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Wednesday, May 10, 2006

Male circumcision and risk of HIV infection among heterosexual men attending Baltimore STD clinics: an evaluation of clinic-based data

Lee Warner1, Khalil G. Ghanem2, Daniel R. Newman3, Maurizio Macaluso1, and Emily Erbelding4. (1) NCCDPHP/DRH, Centers for Disease Control and Prevention, 4770 Buford Highway NE, Mailstop K-34, Atlanta, GA, USA, (2) Division of Infectious Disease, Johns Hopkins University School of Medicine, Johns Hopkins-Bayview Medical Center, 4940 Eastern Ave., B-3 North, Baltimore, MD, USA, (3) NCHHSTP/DSTDP/ESB, Centers for Disease Control and Prevention, 1600 Clifton Road, MS:E-02, Atlanta, GA, USA, (4) Baltimore City Health Department and, Johns Hopkins University School of Medicine, Baltimore, MD, USA

Male circumcision has received international attention as an intervention for reducing HIV acquisition among high-risk heterosexual men. Few U.S. studies have evaluated circumcision for HIV prevention among heterosexual men.

To examine the association between circumcision and HIV infection among two STD clinic populations.

Data were analyzed from clinic records of heterosexual, non-injecting, African-American male patients who received HIV testing while attending Baltimore STD clinics from 1993-2000. Multivariable logistic regression was used to evaluate the association between circumcision and HIV prevalence among all clinic visits (n=40,571) and clinic visits where patients had known HIV exposure (i.e., patients were recently contacted by DIS of their exposure to HIV-infected partners) (n=394, 1% of visits). Analyses were adjusted for age, prior STD history, penile ulcer, symptoms, and visit year.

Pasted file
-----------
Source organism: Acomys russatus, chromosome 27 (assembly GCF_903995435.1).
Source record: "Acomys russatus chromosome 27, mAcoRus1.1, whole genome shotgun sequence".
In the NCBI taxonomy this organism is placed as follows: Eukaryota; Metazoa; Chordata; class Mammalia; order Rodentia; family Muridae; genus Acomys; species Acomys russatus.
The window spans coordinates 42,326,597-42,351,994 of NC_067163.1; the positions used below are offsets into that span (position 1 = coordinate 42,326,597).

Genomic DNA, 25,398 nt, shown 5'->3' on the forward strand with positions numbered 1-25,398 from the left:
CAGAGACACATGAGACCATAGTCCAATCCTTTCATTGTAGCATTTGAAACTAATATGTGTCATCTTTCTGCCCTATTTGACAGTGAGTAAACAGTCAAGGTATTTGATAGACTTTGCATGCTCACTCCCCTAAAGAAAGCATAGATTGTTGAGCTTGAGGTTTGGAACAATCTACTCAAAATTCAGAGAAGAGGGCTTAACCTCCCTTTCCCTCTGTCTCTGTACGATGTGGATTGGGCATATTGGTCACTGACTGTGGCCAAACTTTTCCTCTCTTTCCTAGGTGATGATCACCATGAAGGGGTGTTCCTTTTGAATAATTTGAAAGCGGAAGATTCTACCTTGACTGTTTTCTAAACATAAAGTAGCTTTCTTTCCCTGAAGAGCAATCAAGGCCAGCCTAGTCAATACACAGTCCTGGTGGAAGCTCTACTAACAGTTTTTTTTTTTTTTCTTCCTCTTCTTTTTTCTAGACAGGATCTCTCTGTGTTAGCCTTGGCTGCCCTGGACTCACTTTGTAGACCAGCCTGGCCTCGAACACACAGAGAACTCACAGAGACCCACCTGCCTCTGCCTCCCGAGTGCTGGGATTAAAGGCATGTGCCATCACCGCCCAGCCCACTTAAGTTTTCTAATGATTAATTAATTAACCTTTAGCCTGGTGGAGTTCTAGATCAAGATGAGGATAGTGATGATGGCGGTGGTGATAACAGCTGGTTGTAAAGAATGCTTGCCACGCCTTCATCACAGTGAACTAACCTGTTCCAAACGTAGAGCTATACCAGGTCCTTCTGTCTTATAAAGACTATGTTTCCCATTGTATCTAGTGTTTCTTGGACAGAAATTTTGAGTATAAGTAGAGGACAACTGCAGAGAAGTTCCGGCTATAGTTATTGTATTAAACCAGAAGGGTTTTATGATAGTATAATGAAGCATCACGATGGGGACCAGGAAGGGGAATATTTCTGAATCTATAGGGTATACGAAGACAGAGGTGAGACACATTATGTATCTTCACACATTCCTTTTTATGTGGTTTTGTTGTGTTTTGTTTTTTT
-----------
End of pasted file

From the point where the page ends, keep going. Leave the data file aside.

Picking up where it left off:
Most visits were among men who were circumcised (87%), >25 years old (63%), and had self-reported STD history (78%). HIV prevalence was lower among all visits compared with visits with known exposure (2.7% vs. 11.7%). Among all visits, circumcision was not associated with reduced HIV prevalence [2.5% vs 3.3%, aOR = 0.88 (0.75-1.05)] while sexual contact with HIV-infected partners [aOR=3.3 (2.4-4.6)], penile ulcer [aOR=2.8 (2.1-3.7)], age>25 [aOR=3.3 (2.9-4.1)], and prior STD history [aOR=1.5 (1.2-1.8)] were associated with increased prevalence. Among visits with known exposure, circumcision was significantly associated with reduced HIV prevalence [10.2% vs 22.0%, aOR=0.42 (0.20-0.92)]. No other factors were associated with HIV prevalence.

Associations between circumcision and HIV observed from STD clinic record data varied depending on the population studied. Analyses restricted to patients with known exposure yield higher HIV prevalence, ensure exposure occurred across compared groups, and suggest circumcision may reduce HIV risk in heterosexual men, as reported in recent randomized trials.

The protective effect of circumcision against HIV acquisition may have been underestimated in prior observational studies because of bias.